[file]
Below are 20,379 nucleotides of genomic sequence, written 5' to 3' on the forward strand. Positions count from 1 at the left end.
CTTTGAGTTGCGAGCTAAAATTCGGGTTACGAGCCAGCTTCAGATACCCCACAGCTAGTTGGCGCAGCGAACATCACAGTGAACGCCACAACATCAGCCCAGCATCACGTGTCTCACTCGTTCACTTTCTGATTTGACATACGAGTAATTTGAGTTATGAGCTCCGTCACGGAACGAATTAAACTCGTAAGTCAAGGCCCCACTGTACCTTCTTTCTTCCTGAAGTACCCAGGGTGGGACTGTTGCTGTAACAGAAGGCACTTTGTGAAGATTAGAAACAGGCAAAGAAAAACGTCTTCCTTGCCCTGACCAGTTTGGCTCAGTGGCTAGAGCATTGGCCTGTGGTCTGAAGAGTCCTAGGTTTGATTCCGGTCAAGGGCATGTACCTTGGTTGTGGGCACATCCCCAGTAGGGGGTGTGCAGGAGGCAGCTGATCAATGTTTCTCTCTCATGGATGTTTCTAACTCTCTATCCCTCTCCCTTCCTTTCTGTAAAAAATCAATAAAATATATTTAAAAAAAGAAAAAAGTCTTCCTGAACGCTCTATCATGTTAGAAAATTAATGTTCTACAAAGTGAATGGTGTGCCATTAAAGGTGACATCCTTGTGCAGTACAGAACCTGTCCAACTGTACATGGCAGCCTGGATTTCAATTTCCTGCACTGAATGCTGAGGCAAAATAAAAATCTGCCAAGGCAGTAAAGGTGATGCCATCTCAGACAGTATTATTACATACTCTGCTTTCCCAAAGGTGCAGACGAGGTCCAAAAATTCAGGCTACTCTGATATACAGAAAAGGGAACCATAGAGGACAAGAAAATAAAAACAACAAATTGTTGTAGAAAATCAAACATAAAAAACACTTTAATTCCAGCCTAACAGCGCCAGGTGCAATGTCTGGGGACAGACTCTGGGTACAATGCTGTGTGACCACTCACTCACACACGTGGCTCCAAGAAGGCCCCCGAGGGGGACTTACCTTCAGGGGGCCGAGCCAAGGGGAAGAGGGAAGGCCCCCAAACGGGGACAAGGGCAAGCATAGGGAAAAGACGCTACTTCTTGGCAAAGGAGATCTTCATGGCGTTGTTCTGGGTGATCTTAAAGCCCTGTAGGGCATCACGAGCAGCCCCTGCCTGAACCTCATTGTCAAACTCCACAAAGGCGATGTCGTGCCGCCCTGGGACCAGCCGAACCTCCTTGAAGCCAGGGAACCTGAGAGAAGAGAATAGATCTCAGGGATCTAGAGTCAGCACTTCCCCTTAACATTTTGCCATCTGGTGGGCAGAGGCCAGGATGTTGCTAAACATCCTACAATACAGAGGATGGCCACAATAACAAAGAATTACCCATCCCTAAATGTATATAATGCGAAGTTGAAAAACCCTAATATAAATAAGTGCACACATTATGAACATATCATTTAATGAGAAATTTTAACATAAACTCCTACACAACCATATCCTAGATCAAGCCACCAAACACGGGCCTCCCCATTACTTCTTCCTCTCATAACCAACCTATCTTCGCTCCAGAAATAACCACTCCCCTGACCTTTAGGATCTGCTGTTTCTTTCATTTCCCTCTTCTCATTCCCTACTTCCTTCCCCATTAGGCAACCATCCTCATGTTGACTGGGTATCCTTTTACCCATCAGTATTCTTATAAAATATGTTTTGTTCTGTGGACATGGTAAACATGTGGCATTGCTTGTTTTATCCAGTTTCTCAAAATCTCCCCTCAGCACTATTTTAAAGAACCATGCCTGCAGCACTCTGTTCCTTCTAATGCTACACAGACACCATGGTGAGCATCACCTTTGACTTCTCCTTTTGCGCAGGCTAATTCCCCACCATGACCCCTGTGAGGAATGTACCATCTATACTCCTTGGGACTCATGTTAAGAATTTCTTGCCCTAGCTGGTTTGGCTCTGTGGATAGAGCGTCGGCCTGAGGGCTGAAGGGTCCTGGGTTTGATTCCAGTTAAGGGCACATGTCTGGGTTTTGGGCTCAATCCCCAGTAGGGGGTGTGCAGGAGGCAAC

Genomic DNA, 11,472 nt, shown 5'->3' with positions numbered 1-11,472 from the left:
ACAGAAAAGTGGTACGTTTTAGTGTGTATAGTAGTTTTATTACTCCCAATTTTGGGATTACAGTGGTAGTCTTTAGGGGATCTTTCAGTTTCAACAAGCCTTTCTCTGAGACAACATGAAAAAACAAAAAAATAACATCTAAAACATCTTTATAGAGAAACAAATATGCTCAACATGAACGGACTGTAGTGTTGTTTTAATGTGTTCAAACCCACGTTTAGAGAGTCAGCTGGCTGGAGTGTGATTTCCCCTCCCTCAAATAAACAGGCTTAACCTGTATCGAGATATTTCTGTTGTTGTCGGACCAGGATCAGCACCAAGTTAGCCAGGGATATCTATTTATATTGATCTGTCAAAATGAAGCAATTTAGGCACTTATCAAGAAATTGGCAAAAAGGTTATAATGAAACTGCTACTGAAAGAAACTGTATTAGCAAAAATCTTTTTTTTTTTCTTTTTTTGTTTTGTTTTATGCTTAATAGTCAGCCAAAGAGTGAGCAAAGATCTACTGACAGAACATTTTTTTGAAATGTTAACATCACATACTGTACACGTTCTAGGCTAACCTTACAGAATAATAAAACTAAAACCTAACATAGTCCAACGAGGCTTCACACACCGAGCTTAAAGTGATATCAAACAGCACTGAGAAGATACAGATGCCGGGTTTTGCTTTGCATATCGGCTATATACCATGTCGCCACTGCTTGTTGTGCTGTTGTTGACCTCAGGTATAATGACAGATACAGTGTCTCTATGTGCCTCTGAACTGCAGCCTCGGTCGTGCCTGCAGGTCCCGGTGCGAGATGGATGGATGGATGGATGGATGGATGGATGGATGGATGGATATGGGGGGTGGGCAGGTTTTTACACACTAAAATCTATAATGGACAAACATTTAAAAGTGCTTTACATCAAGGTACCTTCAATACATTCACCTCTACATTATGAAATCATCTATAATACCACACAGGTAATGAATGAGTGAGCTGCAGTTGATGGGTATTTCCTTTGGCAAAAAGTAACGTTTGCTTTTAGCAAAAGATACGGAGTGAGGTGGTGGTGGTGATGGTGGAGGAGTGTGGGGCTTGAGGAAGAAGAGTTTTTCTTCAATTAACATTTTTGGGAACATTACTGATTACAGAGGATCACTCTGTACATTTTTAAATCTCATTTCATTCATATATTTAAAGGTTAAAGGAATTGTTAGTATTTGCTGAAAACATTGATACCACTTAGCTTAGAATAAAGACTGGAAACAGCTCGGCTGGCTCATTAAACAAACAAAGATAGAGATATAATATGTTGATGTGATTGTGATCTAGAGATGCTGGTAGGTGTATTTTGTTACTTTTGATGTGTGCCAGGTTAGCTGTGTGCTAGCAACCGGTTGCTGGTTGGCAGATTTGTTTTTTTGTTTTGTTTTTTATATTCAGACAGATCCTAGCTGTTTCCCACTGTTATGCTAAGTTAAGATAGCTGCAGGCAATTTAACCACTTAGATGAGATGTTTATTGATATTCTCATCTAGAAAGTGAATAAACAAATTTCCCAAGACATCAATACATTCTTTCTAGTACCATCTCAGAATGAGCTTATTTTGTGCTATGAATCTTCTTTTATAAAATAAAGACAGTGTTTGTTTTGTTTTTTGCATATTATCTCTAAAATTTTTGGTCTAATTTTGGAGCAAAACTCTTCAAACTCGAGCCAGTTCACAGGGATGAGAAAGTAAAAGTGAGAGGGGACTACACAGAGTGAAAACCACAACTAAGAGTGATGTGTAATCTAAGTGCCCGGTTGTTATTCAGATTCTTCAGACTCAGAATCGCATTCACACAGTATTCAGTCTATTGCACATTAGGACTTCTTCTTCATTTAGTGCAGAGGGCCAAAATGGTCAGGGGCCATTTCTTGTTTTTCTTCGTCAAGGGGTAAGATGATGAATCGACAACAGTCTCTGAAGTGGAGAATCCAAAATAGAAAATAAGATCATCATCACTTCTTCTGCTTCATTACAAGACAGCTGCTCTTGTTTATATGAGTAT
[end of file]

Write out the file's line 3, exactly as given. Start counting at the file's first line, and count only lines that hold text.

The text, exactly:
Genomic DNA, 11,472 nt, shown 5'->3' with positions numbered 1-11,472 from the left: